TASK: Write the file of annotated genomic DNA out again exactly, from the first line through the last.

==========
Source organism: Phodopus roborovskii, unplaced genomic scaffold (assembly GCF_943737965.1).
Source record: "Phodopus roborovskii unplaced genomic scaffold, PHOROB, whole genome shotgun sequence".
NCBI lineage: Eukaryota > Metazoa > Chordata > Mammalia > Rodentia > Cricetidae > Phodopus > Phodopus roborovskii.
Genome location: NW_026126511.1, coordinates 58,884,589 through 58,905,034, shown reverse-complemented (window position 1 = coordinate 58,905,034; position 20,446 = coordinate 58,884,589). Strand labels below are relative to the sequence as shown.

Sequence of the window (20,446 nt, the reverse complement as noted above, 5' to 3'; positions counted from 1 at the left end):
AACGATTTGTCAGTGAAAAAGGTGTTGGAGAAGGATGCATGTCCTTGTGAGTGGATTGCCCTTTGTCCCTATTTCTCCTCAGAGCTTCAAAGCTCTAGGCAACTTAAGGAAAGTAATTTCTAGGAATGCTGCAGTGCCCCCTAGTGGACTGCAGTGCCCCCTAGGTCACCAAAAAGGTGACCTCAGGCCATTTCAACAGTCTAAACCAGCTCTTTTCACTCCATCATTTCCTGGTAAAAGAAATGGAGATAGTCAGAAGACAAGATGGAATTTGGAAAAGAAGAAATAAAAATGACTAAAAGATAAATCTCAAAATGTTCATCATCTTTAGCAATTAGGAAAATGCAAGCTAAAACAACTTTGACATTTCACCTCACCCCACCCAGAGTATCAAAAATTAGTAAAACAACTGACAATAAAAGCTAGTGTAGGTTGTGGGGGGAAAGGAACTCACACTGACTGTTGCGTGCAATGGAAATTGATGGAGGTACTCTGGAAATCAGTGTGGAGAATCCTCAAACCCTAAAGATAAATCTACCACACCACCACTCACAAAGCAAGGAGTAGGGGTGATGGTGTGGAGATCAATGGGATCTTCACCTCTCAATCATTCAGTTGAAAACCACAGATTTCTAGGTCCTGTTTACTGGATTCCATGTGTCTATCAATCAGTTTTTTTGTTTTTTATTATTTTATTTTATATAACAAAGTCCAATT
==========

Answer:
Source organism: Phodopus roborovskii, unplaced genomic scaffold (assembly GCF_943737965.1).
Source record: "Phodopus roborovskii unplaced genomic scaffold, PHOROB, whole genome shotgun sequence".
NCBI lineage: Eukaryota > Metazoa > Chordata > Mammalia > Rodentia > Cricetidae > Phodopus > Phodopus roborovskii.
Genome location: NW_026126511.1, coordinates 58,884,589 through 58,905,034, shown reverse-complemented (window position 1 = coordinate 58,905,034; position 20,446 = coordinate 58,884,589). Strand labels below are relative to the sequence as shown.

Sequence of the window (20,446 nt, the reverse complement as noted above, 5' to 3'; positions counted from 1 at the left end):
AACGATTTGTCAGTGAAAAAGGTGTTGGAGAAGGATGCATGTCCTTGTGAGTGGATTGCCCTTTGTCCCTATTTCTCCTCAGAGCTTCAAAGCTCTAGGCAACTTAAGGAAAGTAATTTCTAGGAATGCTGCAGTGCCCCCTAGTGGACTGCAGTGCCCCCTAGGTCACCAAAAAGGTGACCTCAGGCCATTTCAACAGTCTAAACCAGCTCTTTTCACTCCATCATTTCCTGGTAAAAGAAATGGAGATAGTCAGAAGACAAGATGGAATTTGGAAAAGAAGAAATAAAAATGACTAAAAGATAAATCTCAAAATGTTCATCATCTTTAGCAATTAGGAAAATGCAAGCTAAAACAACTTTGACATTTCACCTCACCCCACCCAGAGTATCAAAAATTAGTAAAACAACTGACAATAAAAGCTAGTGTAGGTTGTGGGGGGAAAGGAACTCACACTGACTGTTGCGTGCAATGGAAATTGATGGAGGTACTCTGGAAATCAGTGTGGAGAATCCTCAAACCCTAAAGATAAATCTACCACACCACCACTCACAAAGCAAGGAGTAGGGGTGATGGTGTGGAGATCAATGGGATCTTCACCTCTCAATCATTCAGTTGAAAACCACAGATTTCTAGGTCCTGTTTACTGGATTCCATGTGTCTATCAATCAGTTTTTTTGTTTTTTATTATTTTATTTTATATAACAAAGTCCAATT